Ethan Lindenberger, 18, told the Senate Committee on Health, Education, Labor and Pensions yesterday about how he sought to vaccinate himself after his mother - reportedly misinformed by social media - didn't get him immunized.
"My mother is an anti-vaxx advocate [who] believes that vaccines ... do not benefit the health and safety of society, despite the fact such opinions have been debunked numerous times by the scientific community", Lindenberger told the Senate Committee on Health, Education, Labor and Pensions.
An Ohio teenager who defied his anti-vaccine mother and received shots against several risky diseases was the star witness at a Senate hearing Tuesday.
In an interview with The Washington Post on Tuesday, Lindenberger said Facebook, or websites that were linked to through Facebook, is really the only source his mother ever relied on for her anti-vaccine information.
Lindenberger's 16-year-old brother is also considering getting vaccinated but will have to wait until he's 18 if his parents don't give him permission due to state laws. Ethan Lindenberger, appearing with a panel of doctors, told the committee on March 5 that it's important "to inform people about how to find good information", and to make them realize just how unsafe diseases like measles truly are. "Using the love, affection, and care of a parent for their children to push an agenda and create false distress is shameful".
There are 200 known cases in 11 states so far this year with the Pacific Northwest hardest hit.
Lindenberger's mother, Jill Wheeler, told Good Morning America that her son's decision sparked a lot of discussion.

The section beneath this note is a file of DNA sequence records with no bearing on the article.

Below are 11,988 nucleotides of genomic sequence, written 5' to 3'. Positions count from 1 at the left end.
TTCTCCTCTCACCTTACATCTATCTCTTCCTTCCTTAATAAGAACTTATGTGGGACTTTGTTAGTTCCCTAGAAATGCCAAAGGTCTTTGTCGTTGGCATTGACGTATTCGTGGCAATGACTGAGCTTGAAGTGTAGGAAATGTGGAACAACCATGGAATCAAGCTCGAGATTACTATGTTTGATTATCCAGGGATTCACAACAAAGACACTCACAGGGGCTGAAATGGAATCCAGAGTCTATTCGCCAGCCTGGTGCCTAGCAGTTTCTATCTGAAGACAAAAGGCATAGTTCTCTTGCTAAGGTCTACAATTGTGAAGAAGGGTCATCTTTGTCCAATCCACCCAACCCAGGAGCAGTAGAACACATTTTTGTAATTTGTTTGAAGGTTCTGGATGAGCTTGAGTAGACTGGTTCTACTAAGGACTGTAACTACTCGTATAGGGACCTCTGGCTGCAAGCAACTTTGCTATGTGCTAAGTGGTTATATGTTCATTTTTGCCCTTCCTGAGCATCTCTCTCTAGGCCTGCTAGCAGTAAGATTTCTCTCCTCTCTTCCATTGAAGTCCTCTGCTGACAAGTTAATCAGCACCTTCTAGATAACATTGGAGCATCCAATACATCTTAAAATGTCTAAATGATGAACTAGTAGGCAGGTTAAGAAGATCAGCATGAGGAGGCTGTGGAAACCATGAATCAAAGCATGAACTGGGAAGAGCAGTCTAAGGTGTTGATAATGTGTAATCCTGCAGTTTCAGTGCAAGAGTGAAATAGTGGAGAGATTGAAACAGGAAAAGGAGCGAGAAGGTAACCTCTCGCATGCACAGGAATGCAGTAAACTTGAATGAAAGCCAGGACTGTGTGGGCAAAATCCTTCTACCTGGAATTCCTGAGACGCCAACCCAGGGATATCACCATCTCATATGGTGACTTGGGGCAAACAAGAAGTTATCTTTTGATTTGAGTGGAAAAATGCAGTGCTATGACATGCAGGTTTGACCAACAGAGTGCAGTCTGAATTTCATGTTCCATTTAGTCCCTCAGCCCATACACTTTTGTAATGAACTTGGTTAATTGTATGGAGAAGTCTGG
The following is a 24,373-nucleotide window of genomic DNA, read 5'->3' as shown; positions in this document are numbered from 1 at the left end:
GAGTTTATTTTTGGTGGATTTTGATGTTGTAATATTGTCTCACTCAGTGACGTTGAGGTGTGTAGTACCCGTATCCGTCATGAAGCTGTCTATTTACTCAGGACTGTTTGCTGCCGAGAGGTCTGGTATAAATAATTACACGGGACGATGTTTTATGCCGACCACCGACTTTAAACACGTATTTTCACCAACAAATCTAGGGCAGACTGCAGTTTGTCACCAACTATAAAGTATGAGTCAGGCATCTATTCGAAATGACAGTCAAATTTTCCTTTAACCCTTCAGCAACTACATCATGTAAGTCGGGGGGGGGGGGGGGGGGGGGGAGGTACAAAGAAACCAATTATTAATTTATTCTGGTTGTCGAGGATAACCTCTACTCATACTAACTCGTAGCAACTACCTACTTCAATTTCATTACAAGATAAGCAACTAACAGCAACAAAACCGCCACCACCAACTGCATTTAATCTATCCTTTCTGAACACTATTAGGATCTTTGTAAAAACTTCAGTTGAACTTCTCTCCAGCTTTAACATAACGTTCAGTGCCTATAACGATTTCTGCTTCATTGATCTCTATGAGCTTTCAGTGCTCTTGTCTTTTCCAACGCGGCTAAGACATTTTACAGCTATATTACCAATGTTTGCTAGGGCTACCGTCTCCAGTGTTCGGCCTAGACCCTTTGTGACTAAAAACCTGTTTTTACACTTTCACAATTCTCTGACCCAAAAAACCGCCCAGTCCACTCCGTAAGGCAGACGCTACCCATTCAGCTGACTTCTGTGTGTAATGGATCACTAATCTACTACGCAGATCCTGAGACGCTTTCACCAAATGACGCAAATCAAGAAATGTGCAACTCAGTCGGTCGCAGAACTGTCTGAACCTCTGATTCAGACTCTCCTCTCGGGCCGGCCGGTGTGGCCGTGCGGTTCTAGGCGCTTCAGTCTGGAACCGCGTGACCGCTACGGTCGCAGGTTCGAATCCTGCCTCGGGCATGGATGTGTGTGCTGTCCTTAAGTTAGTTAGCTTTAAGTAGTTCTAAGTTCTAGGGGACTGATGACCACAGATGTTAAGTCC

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"I grew up in an [anti-vaccination] household". "Now, if you're such a believer in liberty that you do not wish to be vaccinated then there should be a outcome and that is you can not infect other people".
Yet not everyone agreed fully with some of the ideas put forth in the hearing, such as mandatory vaccine requirements. I'm also afraid I'd go somewhere that up-charges vaccines way more than somewhere just down the street. "But I still do not favor giving up on liberty for a false sense of security".
Sen. Rand Paul (R-Ky.) was quickly rebuked by his colleagues for the stance. Wheeler said she feared her children having a bad reaction if they were vaccinated, and questioned why a teen was given a national platform to discuss the topic. His father, though, said that since he's 18 he's fine with it. The measles, mumps and rubella vaccine is 93 percent or more effective at preventing measles, according to the CDC. In Annals of Internal Medicine on Tuesday, researchers compared vaccinated and unvaccinated tots and concluded: "Our study does not support that MMR vaccination increases the risk for autism, triggers autism in susceptible children or is associated with clustering of autism cases after vaccination".
"I want to speak directly to the parents who have children with serious health issues and who have been attending our hearings in Washington state and are watching this hearing today", health secretary Wiesman said at the hearing. While the science is clear that vaccines do not cause autism, we do need to better understand its causes.
The spread of measles is exacerbated by what the CDC describes as "U.S. communities with pockets of unvaccinated people".
Nationally, the United States has high measles vaccination coverage. "The only way to protect against measles is to get vaccinated".